The debate over the safety of schools during the COVID-19 pandemic is coming under researchers’ microscopes.
Three new projects are aiming determine how many teachers and school staff in Canada have had COVID-19, to help inform prevention strategies in neighbourhoods, schools and daycares.
About $2.9 million will be spent on the research in British Columbia, Ontario, and Quebec as part of the work of the national COVID-19 immunity task force.
All three projects will ask teachers for blood samples to determine how many have antibodies to SARS-CoV-2, which would indicate a previous COVID-19 infection.
In Ontario, researchers are hoping for 7,000 teachers and education workers to enrol, while in B.C. the study will focus on the Vancouver School District.
In Quebec, the work will build on an existing study looking at the spread of the novel coronavirus in children in four Montreal neighbourhoods.
The new study will use the same schools and daycares in Beaconsfield, Hochelaga-Maisonneuve, Montreal-North, and the Plateau, this time focusing on staff.
The research will also delve into the question of teachers’ mental health, a key area of concern for educators in recent months.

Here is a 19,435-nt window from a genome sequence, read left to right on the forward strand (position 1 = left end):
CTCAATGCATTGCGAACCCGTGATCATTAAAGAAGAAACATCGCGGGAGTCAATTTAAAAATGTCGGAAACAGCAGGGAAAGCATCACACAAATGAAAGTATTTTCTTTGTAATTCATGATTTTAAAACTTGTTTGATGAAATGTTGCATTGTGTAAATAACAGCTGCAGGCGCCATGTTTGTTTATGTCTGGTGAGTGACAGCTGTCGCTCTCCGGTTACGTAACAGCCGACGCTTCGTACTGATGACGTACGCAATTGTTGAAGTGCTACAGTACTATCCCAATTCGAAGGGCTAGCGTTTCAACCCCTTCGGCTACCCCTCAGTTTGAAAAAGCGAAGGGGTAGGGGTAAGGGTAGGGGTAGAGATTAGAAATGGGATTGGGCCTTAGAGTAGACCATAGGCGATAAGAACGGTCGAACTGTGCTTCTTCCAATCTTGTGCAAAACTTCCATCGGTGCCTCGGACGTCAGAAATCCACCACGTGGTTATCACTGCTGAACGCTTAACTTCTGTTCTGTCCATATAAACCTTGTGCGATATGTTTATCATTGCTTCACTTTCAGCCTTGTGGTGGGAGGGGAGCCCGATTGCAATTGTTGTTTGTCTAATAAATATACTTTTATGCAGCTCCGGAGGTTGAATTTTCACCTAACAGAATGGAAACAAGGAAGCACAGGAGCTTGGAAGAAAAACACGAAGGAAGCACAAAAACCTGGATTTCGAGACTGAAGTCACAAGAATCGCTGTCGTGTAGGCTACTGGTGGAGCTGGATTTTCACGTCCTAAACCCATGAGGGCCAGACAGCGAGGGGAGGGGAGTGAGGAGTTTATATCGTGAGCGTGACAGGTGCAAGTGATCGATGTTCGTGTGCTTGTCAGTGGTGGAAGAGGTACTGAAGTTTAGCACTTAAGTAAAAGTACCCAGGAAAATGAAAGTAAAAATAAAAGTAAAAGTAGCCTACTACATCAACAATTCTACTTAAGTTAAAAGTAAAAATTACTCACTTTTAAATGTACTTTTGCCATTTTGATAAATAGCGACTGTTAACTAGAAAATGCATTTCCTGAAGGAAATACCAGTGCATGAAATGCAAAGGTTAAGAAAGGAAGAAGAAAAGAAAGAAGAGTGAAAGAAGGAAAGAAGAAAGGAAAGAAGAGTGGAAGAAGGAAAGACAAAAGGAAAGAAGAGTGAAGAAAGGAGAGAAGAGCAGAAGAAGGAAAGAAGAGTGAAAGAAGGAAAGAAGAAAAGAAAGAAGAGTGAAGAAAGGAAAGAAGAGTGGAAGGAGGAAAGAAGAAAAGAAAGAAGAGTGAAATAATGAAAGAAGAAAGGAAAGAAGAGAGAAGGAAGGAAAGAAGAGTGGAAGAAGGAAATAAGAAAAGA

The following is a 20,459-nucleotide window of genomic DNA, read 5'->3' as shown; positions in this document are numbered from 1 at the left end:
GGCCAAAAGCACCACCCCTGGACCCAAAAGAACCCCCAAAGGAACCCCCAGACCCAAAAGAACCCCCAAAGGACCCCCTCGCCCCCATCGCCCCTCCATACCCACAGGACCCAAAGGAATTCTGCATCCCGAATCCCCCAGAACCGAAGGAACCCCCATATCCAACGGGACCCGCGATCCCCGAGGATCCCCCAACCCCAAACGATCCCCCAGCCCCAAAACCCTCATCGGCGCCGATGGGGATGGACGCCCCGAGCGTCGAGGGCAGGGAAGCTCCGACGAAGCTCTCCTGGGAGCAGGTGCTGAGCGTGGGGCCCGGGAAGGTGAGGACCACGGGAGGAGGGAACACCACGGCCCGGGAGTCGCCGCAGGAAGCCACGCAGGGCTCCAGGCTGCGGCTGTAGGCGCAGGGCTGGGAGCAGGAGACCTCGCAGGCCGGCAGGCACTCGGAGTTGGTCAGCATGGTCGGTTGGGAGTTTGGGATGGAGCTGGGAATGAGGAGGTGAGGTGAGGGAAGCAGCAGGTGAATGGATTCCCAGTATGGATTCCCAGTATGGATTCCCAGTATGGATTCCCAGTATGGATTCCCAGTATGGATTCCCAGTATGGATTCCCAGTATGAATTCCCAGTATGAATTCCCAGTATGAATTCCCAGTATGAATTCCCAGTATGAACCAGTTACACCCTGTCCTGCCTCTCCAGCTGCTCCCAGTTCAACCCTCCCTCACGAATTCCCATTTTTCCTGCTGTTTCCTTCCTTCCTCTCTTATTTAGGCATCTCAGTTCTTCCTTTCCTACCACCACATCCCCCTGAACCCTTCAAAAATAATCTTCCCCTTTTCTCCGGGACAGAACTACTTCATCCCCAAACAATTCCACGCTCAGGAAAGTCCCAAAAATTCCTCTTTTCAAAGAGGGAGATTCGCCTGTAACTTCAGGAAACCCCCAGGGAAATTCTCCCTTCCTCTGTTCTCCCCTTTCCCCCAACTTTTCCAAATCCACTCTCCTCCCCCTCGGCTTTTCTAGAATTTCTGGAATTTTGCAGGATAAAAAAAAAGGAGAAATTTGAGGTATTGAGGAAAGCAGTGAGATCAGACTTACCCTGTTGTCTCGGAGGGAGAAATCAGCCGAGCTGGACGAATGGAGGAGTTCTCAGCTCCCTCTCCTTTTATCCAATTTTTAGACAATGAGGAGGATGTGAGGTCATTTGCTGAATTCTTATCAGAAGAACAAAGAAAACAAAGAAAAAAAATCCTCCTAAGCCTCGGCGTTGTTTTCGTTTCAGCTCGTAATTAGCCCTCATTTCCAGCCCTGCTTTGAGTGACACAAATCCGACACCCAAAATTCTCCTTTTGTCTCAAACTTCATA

Participants will be asked to complete an online questionnaire allowing researchers to gather information on health including mental and emotional wellbeing, socio-demographics and COVID-19 risk-prevention practices, explained project lead project lead Dr. Kate Zinszer, assistant professor at l’École de santé publique at the Université de Montréal and researcher at the Public Health Research Institute.
While the number of confirmed COVID-19 cases is released daily, the true number of how many people in Canada have been infected can’t actually be known without widespread surveillance testing.
“Although daycare and school staff may have been exposed to SARS-CoV-2 in their work settings, we don’t have much data on how many school staff have had asymptomatic infections, meaning they had no symptoms but potentially could transmit the virus,” said Dr. Catherine Hankins, co-chair of the task force.
The CITF was set up by the federal government to understand the factors in immunity to COVID-19.
A piece of that will be the vaccines, now rolling out across the country and teachers participating in the research will also be tracked post-vaccination to see whether their antibody levels change over time.
But so far, vaccines have not been approved for use in children, which will likely leave the debate about the safety of schools raging for months to come.
To learn more about the different studies visit the EnCORE website, encorestudy.ca. in Quebec, The BC Children’s Hospital research Institute in British Columbia. Ontario school personnel interested in taking part can visit the Toronto Invasive Bacterial Diseases Network website.
— With files from Global News’ Annabelle Olivier
© 2021 The Canadian Press